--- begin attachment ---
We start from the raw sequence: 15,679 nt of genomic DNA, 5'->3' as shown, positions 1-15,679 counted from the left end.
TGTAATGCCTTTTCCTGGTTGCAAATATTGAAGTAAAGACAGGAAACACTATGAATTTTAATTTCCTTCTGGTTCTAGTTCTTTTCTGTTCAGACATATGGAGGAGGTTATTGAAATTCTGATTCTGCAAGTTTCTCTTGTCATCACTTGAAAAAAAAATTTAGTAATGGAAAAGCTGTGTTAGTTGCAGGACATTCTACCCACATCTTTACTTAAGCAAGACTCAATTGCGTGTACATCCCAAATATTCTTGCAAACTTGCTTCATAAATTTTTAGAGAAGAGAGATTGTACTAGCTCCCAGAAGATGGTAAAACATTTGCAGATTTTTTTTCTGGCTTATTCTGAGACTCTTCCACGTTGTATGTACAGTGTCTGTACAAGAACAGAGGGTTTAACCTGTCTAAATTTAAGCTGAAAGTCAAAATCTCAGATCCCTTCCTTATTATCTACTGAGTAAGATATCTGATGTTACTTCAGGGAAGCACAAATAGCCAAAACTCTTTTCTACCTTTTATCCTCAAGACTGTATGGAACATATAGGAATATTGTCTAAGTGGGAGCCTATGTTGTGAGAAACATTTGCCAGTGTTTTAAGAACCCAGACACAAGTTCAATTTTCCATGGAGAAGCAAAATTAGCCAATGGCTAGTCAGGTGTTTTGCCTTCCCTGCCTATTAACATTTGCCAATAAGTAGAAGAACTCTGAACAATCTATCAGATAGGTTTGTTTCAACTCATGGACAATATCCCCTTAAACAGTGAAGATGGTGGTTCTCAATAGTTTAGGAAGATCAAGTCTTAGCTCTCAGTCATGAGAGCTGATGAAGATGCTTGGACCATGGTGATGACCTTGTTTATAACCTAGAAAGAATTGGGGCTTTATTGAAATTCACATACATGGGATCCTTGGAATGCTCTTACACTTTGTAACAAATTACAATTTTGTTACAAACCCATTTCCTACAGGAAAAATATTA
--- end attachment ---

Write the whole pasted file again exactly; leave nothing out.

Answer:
We start from the raw sequence: 15,679 nt of genomic DNA, 5'->3' as shown, positions 1-15,679 counted from the left end.
TGTAATGCCTTTTCCTGGTTGCAAATATTGAAGTAAAGACAGGAAACACTATGAATTTTAATTTCCTTCTGGTTCTAGTTCTTTTCTGTTCAGACATATGGAGGAGGTTATTGAAATTCTGATTCTGCAAGTTTCTCTTGTCATCACTTGAAAAAAAAATTTAGTAATGGAAAAGCTGTGTTAGTTGCAGGACATTCTACCCACATCTTTACTTAAGCAAGACTCAATTGCGTGTACATCCCAAATATTCTTGCAAACTTGCTTCATAAATTTTTAGAGAAGAGAGATTGTACTAGCTCCCAGAAGATGGTAAAACATTTGCAGATTTTTTTTCTGGCTTATTCTGAGACTCTTCCACGTTGTATGTACAGTGTCTGTACAAGAACAGAGGGTTTAACCTGTCTAAATTTAAGCTGAAAGTCAAAATCTCAGATCCCTTCCTTATTATCTACTGAGTAAGATATCTGATGTTACTTCAGGGAAGCACAAATAGCCAAAACTCTTTTCTACCTTTTATCCTCAAGACTGTATGGAACATATAGGAATATTGTCTAAGTGGGAGCCTATGTTGTGAGAAACATTTGCCAGTGTTTTAAGAACCCAGACACAAGTTCAATTTTCCATGGAGAAGCAAAATTAGCCAATGGCTAGTCAGGTGTTTTGCCTTCCCTGCCTATTAACATTTGCCAATAAGTAGAAGAACTCTGAACAATCTATCAGATAGGTTTGTTTCAACTCATGGACAATATCCCCTTAAACAGTGAAGATGGTGGTTCTCAATAGTTTAGGAAGATCAAGTCTTAGCTCTCAGTCATGAGAGCTGATGAAGATGCTTGGACCATGGTGATGACCTTGTTTATAACCTAGAAAGAATTGGGGCTTTATTGAAATTCACATACATGGGATCCTTGGAATGCTCTTACACTTTGTAACAAATTACAATTTTGTTACAAACCCATTTCCTACAGGAAAAATATTA